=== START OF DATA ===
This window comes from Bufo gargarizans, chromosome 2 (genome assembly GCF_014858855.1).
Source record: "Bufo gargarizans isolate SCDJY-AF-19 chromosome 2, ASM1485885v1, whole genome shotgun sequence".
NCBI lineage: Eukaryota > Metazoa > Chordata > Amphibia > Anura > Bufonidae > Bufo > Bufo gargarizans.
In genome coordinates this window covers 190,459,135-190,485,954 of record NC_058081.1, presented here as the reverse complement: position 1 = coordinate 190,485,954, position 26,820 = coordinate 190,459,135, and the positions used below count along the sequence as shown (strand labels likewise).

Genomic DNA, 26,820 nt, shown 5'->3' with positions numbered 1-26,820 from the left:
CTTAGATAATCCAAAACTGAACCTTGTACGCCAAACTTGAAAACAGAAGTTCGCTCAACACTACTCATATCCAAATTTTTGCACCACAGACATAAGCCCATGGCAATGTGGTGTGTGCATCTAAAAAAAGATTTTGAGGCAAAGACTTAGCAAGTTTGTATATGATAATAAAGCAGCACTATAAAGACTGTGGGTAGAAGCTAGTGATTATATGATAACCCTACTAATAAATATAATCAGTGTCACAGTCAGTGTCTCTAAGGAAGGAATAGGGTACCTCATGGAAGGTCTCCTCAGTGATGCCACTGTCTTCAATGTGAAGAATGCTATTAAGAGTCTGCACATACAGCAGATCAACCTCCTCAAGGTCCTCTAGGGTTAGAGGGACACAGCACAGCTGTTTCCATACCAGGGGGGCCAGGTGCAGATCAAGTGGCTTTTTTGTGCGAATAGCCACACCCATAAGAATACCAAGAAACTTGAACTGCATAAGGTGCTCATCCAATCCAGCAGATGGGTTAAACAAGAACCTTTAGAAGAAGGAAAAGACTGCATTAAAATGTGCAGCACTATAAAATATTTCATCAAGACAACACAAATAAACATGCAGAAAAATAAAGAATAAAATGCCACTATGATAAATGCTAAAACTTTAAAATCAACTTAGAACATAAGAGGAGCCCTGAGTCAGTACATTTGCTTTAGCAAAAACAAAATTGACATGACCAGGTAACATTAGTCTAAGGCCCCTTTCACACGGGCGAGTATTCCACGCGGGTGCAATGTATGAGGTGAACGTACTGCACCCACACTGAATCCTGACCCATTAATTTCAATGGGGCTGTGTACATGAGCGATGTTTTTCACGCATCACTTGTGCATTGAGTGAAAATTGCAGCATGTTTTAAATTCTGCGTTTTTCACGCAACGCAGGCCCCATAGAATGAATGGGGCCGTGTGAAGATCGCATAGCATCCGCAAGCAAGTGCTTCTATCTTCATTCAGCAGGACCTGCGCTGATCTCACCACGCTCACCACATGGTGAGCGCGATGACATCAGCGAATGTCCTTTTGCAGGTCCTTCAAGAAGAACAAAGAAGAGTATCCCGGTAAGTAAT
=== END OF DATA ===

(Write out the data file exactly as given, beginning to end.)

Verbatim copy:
This window comes from Bufo gargarizans, chromosome 2 (genome assembly GCF_014858855.1).
Source record: "Bufo gargarizans isolate SCDJY-AF-19 chromosome 2, ASM1485885v1, whole genome shotgun sequence".
NCBI lineage: Eukaryota > Metazoa > Chordata > Amphibia > Anura > Bufonidae > Bufo > Bufo gargarizans.
In genome coordinates this window covers 190,459,135-190,485,954 of record NC_058081.1, presented here as the reverse complement: position 1 = coordinate 190,485,954, position 26,820 = coordinate 190,459,135, and the positions used below count along the sequence as shown (strand labels likewise).

Genomic DNA, 26,820 nt, shown 5'->3' with positions numbered 1-26,820 from the left:
CTTAGATAATCCAAAACTGAACCTTGTACGCCAAACTTGAAAACAGAAGTTCGCTCAACACTACTCATATCCAAATTTTTGCACCACAGACATAAGCCCATGGCAATGTGGTGTGTGCATCTAAAAAAAGATTTTGAGGCAAAGACTTAGCAAGTTTGTATATGATAATAAAGCAGCACTATAAAGACTGTGGGTAGAAGCTAGTGATTATATGATAACCCTACTAATAAATATAATCAGTGTCACAGTCAGTGTCTCTAAGGAAGGAATAGGGTACCTCATGGAAGGTCTCCTCAGTGATGCCACTGTCTTCAATGTGAAGAATGCTATTAAGAGTCTGCACATACAGCAGATCAACCTCCTCAAGGTCCTCTAGGGTTAGAGGGACACAGCACAGCTGTTTCCATACCAGGGGGGCCAGGTGCAGATCAAGTGGCTTTTTTGTGCGAATAGCCACACCCATAAGAATACCAAGAAACTTGAACTGCATAAGGTGCTCATCCAATCCAGCAGATGGGTTAAACAAGAACCTTTAGAAGAAGGAAAAGACTGCATTAAAATGTGCAGCACTATAAAATATTTCATCAAGACAACACAAATAAACATGCAGAAAAATAAAGAATAAAATGCCACTATGATAAATGCTAAAACTTTAAAATCAACTTAGAACATAAGAGGAGCCCTGAGTCAGTACATTTGCTTTAGCAAAAACAAAATTGACATGACCAGGTAACATTAGTCTAAGGCCCCTTTCACACGGGCGAGTATTCCACGCGGGTGCAATGTATGAGGTGAACGTACTGCACCCACACTGAATCCTGACCCATTAATTTCAATGGGGCTGTGTACATGAGCGATGTTTTTCACGCATCACTTGTGCATTGAGTGAAAATTGCAGCATGTTTTAAATTCTGCGTTTTTCACGCAACGCAGGCCCCATAGAATGAATGGGGCCGTGTGAAGATCGCATAGCATCCGCAAGCAAGTGCTTCTATCTTCATTCAGCAGGACCTGCGCTGATCTCACCACGCTCACCACATGGTGAGCGCGATGACATCAGCGAATGTCCTTTTGCAGGTCCTTCAAGAAGAACAAAGAAGAGTATCCCGGTAAGTAAT